The threat of missing a mission time is a source of extreme anxiety for any military officer.
To this we must add that this is Rumsfeld's military in 2004. A nuttier empiricist would be hard to find. Rumsfeld, who stole other people's ideas, then bastardized them in his grandiose imagination, had taken this arithmetic fetish and renamed it as part of the "Rumsfeld doctrine", which he called (with typical self-promoting grandiosity) "the Revolution in Military Affairs."
Rumsfeld's concept of Network-centric Warfare (NCW, a scalar bastardization of Col. John Boyd's warfighting theories, which were originally applied to individual air combat) measures success with "metrics," that is, with obsessive quantification. An interview with DoD Deputy Secretary for Public Affairs, Lawrence DeRita (one of Rumsfeld's closest advisors), gives a good example of this "metrics approach" and how it translates from operations into propaganda. Notice the emphasis on numbers in this quote:
Since it began last week, Victory Bounty has netted nearly 70 former Fedayeen fighters, including several general and field grade officers. The daily raids and patrols that our troops conduct every day are steadily and deliberately building a more stable and secure Iraq. On average, coalition forces are conducting almost 2,000 patrols every day, hundreds of night patrols, and many of those are conducted jointly with the Iraqi police.
This is really just an extrapolation of MacNamaran "body counts," but Rumsfeld thinks himself a military genius.
The point is -- at Donald Rumsfeld's level, where the war had to be justified to the American populace -- the bullet-points showing "accomplishments" were in demand from the highest offices of the military for inclusion into press releases and briefings.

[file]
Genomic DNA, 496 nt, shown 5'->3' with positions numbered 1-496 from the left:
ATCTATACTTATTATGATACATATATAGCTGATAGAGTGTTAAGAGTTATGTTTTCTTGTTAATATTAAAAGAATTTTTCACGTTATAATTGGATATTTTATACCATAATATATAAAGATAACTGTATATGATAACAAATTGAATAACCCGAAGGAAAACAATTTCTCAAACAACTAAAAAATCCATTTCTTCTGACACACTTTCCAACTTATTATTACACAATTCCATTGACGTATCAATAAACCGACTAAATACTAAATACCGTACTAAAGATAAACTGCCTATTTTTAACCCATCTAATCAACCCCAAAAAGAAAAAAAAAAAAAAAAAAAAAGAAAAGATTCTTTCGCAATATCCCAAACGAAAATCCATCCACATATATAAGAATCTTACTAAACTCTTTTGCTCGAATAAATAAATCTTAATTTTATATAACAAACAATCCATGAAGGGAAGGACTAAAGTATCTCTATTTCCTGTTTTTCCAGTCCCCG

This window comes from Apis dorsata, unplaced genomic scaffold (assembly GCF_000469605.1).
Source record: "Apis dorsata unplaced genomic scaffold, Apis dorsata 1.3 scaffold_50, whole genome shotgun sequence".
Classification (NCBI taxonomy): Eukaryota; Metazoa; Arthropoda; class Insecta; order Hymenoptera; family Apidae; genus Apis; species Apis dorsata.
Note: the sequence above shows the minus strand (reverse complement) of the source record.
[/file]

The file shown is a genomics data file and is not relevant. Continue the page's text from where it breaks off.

In the psychological operations being directed at the American populace, which enjoy elevated importance when public support for the war is waning, this show-me-the-metrics command emphasis cascades down through the chain of command like an avalanche. It is facilitated by bureaucratic overinterpretation of command guidance. The emphasis from the top does not diminish as it moves further from the source; it is amplified by the desire to please the boss at every level. This process was in turn amplified by the personality of Donald Rumsfeld: autocratic, vengeful, and micromanagerial.
War is seen by officers as a career opportunity. This essential context is not taken up by Congress or the press, because you get into trouble when you deviate from ritual displays of fealty to US militarism. Congress, the press, the entertainment media, and the public have all taken the de facto loyalty oath that says never speak ill of the military. Militarism is our culture, our religion, and our economy.
This is precisely why we had to witness that awful fawning over Rumsfeld, Meyers, and Abizaid by Congress; and it is why no one was going to follow up on Dennis Kucinich's question about public relations firms working for the Department of Defense. He was trying to establish how important managing public perception at home is to the war effort, and how heavy the command emphasis was at this particular time to do two things simultaneously: (1) shift the focus off of Iraq' serial disasters, and (2) show how glowingly good everything was going in Afghanistan.